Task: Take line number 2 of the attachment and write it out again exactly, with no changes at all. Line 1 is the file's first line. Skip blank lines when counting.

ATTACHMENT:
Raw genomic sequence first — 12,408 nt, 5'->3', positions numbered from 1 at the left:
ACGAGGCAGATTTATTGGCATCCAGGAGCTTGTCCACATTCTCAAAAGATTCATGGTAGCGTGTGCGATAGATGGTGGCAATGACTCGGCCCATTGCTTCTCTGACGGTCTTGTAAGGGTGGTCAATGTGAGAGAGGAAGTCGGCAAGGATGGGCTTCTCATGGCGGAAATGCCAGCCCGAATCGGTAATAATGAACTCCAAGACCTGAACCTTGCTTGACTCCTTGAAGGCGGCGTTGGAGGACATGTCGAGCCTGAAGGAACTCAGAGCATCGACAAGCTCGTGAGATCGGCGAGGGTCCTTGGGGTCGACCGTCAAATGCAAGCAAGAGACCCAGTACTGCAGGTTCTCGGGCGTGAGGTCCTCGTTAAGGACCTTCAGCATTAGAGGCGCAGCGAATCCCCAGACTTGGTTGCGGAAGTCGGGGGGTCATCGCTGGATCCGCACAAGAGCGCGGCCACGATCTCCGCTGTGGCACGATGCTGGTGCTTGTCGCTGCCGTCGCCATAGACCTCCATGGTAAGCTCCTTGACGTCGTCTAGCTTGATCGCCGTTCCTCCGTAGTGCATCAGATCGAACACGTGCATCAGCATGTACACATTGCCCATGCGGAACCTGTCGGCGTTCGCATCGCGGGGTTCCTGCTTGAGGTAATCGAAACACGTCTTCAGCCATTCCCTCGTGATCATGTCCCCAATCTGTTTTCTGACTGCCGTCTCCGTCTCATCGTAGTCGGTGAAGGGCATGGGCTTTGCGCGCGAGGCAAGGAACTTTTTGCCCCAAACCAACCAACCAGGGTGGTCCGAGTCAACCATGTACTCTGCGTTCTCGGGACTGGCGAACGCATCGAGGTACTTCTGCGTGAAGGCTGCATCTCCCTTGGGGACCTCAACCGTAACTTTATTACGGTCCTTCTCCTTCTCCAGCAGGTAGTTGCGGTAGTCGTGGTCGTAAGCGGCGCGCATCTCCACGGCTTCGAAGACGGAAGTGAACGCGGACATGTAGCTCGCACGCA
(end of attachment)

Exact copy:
ACGAGGCAGATTTATTGGCATCCAGGAGCTTGTCCACATTCTCAAAAGATTCATGGTAGCGTGTGCGATAGATGGTGGCAATGACTCGGCCCATTGCTTCTCTGACGGTCTTGTAAGGGTGGTCAATGTGAGAGAGGAAGTCGGCAAGGATGGGCTTCTCATGGCGGAAATGCCAGCCCGAATCGGTAATAATGAACTCCAAGACCTGAACCTTGCTTGACTCCTTGAAGGCGGCGTTGGAGGACATGTCGAGCCTGAAGGAACTCAGAGCATCGACAAGCTCGTGAGATCGGCGAGGGTCCTTGGGGTCGACCGTCAAATGCAAGCAAGAGACCCAGTACTGCAGGTTCTCGGGCGTGAGGTCCTCGTTAAGGACCTTCAGCATTAGAGGCGCAGCGAATCCCCAGACTTGGTTGCGGAAGTCGGGGGGTCATCGCTGGATCCGCACAAGAGCGCGGCCACGATCTCCGCTGTGGCACGATGCTGGTGCTTGTCGCTGCCGTCGCCATAGACCTCCATGGTAAGCTCCTTGACGTCGTCTAGCTTGATCGCCGTTCCTCCGTAGTGCATCAGATCGAACACGTGCATCAGCATGTACACATTGCCCATGCGGAACCTGTCGGCGTTCGCATCGCGGGGTTCCTGCTTGAGGTAATCGAAACACGTCTTCAGCCATTCCCTCGTGATCATGTCCCCAATCTGTTTTCTGACTGCCGTCTCCGTCTCATCGTAGTCGGTGAAGGGCATGGGCTTTGCGCGCGAGGCAAGGAACTTTTTGCCCCAAACCAACCAACCAGGGTGGTCCGAGTCAACCATGTACTCTGCGTTCTCGGGACTGGCGAACGCATCGAGGTACTTCTGCGTGAAGGCTGCATCTCCCTTGGGGACCTCAACCGTAACTTTATTACGGTCCTTCTCCTTCTCCAGCAGGTAGTTGCGGTAGTCGTGGTCGTAAGCGGCGCGCATCTCCACGGCTTCGAAGACGGAAGTGAACGCGGACATGTAGCTCGCACGCA